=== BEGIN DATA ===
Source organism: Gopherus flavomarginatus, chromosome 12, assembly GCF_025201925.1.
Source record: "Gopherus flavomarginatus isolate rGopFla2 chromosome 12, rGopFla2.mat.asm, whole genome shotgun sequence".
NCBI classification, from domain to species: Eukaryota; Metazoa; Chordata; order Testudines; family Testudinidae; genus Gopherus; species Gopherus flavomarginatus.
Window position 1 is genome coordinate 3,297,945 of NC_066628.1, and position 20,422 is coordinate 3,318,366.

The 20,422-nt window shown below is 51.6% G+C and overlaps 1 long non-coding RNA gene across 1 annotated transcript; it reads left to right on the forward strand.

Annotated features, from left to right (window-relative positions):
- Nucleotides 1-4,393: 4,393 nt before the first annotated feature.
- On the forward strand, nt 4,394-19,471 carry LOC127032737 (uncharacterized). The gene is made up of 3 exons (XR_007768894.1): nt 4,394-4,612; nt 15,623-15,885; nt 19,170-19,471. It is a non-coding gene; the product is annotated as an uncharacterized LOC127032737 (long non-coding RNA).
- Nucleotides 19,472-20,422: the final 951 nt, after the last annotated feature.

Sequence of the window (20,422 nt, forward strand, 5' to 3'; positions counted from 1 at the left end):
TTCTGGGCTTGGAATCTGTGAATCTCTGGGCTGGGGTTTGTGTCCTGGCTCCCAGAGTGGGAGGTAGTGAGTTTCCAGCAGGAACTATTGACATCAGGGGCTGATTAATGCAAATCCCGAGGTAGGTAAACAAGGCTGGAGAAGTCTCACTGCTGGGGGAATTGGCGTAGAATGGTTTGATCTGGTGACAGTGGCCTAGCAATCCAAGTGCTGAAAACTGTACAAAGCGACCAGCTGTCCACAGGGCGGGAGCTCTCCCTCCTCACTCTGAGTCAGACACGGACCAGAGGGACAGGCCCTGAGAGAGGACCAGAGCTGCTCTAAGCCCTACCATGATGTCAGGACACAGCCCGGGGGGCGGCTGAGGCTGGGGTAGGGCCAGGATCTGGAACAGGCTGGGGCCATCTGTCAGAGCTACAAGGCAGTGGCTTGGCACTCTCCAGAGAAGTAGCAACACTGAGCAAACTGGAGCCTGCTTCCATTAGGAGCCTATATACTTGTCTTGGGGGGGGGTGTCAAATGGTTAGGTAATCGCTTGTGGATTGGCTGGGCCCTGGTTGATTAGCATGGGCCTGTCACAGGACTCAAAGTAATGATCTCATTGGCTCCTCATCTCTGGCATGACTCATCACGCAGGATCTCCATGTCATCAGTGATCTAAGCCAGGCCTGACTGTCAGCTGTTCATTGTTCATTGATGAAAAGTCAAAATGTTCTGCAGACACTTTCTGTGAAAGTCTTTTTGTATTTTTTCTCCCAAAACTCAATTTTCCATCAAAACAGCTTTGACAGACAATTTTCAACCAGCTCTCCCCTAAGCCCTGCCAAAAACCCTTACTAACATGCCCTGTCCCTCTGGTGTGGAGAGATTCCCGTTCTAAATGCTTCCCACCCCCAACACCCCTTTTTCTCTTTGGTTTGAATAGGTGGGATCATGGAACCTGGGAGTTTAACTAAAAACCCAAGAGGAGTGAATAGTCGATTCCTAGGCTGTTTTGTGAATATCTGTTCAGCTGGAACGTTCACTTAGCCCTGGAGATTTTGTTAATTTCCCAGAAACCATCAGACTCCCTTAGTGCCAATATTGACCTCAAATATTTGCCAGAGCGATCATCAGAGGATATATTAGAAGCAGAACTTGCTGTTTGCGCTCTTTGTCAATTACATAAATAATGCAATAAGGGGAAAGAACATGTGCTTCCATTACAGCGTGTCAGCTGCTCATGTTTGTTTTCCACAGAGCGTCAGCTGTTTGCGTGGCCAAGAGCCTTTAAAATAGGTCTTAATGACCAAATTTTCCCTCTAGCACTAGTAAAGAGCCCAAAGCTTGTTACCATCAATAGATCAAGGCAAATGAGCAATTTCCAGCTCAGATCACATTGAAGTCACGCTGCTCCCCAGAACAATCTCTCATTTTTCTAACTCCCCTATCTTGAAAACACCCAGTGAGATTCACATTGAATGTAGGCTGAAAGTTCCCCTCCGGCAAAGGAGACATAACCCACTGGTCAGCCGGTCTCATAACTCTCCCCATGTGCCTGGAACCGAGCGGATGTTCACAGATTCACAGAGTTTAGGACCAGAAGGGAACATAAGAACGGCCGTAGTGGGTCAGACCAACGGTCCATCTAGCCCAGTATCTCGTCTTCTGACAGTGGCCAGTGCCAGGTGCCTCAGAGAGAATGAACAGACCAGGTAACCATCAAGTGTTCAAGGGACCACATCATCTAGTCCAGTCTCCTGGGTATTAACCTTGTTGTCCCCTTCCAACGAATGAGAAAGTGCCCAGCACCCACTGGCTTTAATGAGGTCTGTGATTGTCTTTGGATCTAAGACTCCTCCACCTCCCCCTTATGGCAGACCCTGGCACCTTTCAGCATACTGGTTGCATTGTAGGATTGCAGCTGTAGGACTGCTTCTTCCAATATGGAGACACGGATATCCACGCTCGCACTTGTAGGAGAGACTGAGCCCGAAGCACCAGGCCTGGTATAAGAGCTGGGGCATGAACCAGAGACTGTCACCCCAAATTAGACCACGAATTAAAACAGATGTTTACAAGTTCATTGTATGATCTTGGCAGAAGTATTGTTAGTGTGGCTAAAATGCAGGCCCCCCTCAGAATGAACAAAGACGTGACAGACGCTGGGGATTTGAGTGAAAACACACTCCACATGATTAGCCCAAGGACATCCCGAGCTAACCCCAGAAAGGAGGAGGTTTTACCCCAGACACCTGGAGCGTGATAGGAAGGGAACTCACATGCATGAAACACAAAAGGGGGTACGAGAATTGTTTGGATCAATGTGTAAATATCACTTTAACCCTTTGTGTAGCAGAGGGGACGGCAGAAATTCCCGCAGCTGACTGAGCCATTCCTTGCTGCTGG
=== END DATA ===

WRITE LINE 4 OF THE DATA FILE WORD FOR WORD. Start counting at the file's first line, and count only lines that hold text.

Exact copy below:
Window position 1 is genome coordinate 3,297,945 of NC_066628.1, and position 20,422 is coordinate 3,318,366.